Wisla_puzzle

At about 10 am on Monday, 17 January, 30-year-old Tomasz C. left the gated community in which he lived and drove through the narrow streets of Krakow’s Kurdwanów neighbourhood. Without warning, a Jeep rammed into the back of his silver Audi A4 station wagon. A few minutes later Tomasz was dead — beaten and hacked by a gang of over a dozen masked men with baseball bats and machetes.

As news of the killing spread through the city, it was not only the brutal nature of the attack that alarmed residents, but the identity of the victim as well. The deceased was widely known by his pseudonym ‘Człowiek,’ which translates as ‘human being’ or ‘person,’ and is believed to have been the second-in-command of a violent hooligan group of Cracovia Sports Club ‘fans,’ known as the ‘Jude Gang.’ Suspicion fell immediately and naturally on a second hooligan group, supporters of Cracovia’s rival club, Sports Association Wisła Kraków. Deadly clashes between the groups are nothing new.

History of violence

The killing appears to be yet another in a string of attacks stretching back years. In September 2003, 23-year-old Filip H. was accosted by a group of men near his home, who asked him “Who are you for?” Although not interested in football, Filip replied “Wisła.” The attackers, Cracovia supporters, stabbed him to death.

In October 2004 a 17-year-old Wisła firm member nicknamed ‘Fujin’ was killed in a revenge attack after a knife fight left a Cracovia supporter injured. In 2005 a group of Wisła supporters killed a young Pole who had come to the city from Germany to visit his father, and who supported neither club.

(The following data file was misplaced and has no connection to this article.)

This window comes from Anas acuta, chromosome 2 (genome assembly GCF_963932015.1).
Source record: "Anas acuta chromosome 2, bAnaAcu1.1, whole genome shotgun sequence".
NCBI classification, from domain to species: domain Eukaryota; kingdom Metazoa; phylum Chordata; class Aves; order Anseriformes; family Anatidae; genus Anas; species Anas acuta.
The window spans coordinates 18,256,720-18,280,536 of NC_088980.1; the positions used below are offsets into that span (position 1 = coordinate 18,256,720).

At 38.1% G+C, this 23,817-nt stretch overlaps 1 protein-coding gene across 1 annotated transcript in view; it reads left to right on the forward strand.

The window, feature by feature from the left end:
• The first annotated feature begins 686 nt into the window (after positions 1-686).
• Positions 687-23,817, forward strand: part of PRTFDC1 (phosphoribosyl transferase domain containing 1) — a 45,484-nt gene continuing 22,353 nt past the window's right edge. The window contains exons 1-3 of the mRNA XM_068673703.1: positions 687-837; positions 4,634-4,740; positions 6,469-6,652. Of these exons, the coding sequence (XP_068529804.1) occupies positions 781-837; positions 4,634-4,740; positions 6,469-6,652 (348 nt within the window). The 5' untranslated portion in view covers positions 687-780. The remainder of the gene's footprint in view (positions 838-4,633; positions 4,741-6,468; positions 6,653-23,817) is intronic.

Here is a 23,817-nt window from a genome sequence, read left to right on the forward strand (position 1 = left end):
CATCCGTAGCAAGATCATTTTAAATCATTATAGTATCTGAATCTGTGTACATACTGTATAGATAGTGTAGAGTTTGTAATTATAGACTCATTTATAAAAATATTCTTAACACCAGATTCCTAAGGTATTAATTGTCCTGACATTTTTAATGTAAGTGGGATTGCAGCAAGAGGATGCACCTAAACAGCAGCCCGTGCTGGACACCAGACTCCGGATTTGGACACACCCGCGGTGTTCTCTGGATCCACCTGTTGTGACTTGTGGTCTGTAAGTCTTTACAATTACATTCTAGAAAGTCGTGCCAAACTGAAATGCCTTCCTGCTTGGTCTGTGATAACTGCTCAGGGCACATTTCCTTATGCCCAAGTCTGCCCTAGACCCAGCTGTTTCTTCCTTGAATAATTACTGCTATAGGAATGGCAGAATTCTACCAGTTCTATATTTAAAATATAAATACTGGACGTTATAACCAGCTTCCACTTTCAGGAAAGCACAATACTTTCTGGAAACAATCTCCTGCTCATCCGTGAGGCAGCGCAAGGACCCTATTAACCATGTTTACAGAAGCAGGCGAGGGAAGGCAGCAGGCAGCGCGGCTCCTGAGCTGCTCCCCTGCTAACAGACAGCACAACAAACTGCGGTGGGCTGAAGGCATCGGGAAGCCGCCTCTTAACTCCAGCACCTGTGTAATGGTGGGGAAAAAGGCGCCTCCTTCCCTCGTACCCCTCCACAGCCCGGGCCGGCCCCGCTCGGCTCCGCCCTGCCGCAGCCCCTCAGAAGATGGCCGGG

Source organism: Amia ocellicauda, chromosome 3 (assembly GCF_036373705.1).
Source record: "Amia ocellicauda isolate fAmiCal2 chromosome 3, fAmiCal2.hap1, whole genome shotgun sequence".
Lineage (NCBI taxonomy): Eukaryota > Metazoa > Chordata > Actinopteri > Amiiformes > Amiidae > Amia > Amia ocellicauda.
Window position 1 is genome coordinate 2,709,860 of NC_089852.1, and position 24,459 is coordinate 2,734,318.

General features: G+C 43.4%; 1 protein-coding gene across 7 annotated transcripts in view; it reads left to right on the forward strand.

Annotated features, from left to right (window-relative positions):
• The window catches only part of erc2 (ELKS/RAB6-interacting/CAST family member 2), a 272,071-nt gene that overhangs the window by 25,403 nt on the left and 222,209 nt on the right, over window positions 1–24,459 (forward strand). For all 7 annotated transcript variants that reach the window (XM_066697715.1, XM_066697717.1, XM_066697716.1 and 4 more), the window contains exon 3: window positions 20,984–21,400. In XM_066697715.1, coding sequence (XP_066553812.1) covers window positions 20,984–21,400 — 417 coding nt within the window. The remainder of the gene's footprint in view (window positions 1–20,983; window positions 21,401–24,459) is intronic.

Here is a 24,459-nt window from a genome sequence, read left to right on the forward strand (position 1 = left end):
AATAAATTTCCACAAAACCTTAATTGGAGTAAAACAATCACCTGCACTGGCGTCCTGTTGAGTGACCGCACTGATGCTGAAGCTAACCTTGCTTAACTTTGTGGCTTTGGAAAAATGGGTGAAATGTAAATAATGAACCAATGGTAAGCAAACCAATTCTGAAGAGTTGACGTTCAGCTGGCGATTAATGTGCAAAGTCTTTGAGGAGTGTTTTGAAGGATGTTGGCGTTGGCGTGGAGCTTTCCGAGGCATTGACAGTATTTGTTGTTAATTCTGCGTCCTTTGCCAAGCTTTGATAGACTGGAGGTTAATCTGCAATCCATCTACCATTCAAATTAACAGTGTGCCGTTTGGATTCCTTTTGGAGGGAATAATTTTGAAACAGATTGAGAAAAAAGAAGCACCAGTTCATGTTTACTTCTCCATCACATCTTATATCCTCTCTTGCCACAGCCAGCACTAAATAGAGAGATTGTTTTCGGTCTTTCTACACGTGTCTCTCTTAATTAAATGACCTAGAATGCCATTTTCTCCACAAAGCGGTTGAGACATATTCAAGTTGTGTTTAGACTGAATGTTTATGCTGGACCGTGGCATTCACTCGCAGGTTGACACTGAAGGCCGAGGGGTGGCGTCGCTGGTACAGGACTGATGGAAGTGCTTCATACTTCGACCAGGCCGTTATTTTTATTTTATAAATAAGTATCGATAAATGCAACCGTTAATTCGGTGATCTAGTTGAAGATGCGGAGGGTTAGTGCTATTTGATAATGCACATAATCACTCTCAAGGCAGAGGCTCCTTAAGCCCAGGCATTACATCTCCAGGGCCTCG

On 12 March, 2006, following the Wisła-Cracovia Derby match, a group of Cracovia supporters lost one of their flags in a fight against Wisła fans, and subsequently sought out and stabbed 21-year-old Marcin K. on Rynek Dębnicki, puncturing a kidney, a lung, and his aorta. The young Wisła supporter later died of his injuries.

On 9 January 2008, Wisła supporter Łukasz W. was pulled from his car, where he was sitting with friends in front of his home, and killed by a blow to the head with an axe.

Cracovia and Wisła Kraków are two of Poland’s oldest football clubs, founded within a few months of one another in 1906. Their rivalry, known locally as the ‘Holy War,’ persisted through World War II, the long years of Communist repression and the bleak economic struggles of the early post-Communist period. It was during the latter troubled years, after the breakthrough political reforms of 1989, that the gangs ballooned in size.

Over a hundred such organizations exist in Poland. As football-related violence grew increasingly severe at the turn of the millennium, the Polish Football Federation resorted to closing stadiums to the public during matches to prevent violent confrontations. Hooligans changed the venues for their fights to secret locations in parks. Groups meet under pre-arranged conditions, with the number of participants and even allowable weaponry determined in advance. The fights are organized through websites that are careful to protect the identities of their owners. Szalikowscy.com, for example, is hosted on a server in California, but registered to a privacy-advocacy company in Luxembourg.